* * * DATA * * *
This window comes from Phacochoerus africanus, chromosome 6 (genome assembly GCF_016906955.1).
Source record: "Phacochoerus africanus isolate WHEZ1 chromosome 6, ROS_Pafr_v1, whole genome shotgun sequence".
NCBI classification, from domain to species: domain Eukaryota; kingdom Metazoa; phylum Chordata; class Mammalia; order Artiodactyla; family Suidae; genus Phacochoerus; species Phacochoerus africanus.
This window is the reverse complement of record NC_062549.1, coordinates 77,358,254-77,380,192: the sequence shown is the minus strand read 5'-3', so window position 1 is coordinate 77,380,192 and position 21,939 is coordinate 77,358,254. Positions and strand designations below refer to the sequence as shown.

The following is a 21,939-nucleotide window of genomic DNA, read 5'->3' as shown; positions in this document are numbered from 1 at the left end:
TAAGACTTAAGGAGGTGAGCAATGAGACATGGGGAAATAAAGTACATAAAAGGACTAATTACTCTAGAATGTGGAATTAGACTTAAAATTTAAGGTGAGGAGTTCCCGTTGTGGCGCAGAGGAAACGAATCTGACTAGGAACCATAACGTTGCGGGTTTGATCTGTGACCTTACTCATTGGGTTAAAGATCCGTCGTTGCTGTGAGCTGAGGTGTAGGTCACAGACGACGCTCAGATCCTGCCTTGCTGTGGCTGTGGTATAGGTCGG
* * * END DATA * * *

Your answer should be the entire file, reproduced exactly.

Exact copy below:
This window comes from Phacochoerus africanus, chromosome 6 (genome assembly GCF_016906955.1).
Source record: "Phacochoerus africanus isolate WHEZ1 chromosome 6, ROS_Pafr_v1, whole genome shotgun sequence".
NCBI classification, from domain to species: domain Eukaryota; kingdom Metazoa; phylum Chordata; class Mammalia; order Artiodactyla; family Suidae; genus Phacochoerus; species Phacochoerus africanus.
This window is the reverse complement of record NC_062549.1, coordinates 77,358,254-77,380,192: the sequence shown is the minus strand read 5'-3', so window position 1 is coordinate 77,380,192 and position 21,939 is coordinate 77,358,254. Positions and strand designations below refer to the sequence as shown.

The following is a 21,939-nucleotide window of genomic DNA, read 5'->3' as shown; positions in this document are numbered from 1 at the left end:
TAAGACTTAAGGAGGTGAGCAATGAGACATGGGGAAATAAAGTACATAAAAGGACTAATTACTCTAGAATGTGGAATTAGACTTAAAATTTAAGGTGAGGAGTTCCCGTTGTGGCGCAGAGGAAACGAATCTGACTAGGAACCATAACGTTGCGGGTTTGATCTGTGACCTTACTCATTGGGTTAAAGATCCGTCGTTGCTGTGAGCTGAGGTGTAGGTCACAGACGACGCTCAGATCCTGCCTTGCTGTGGCTGTGGTATAGGTCGG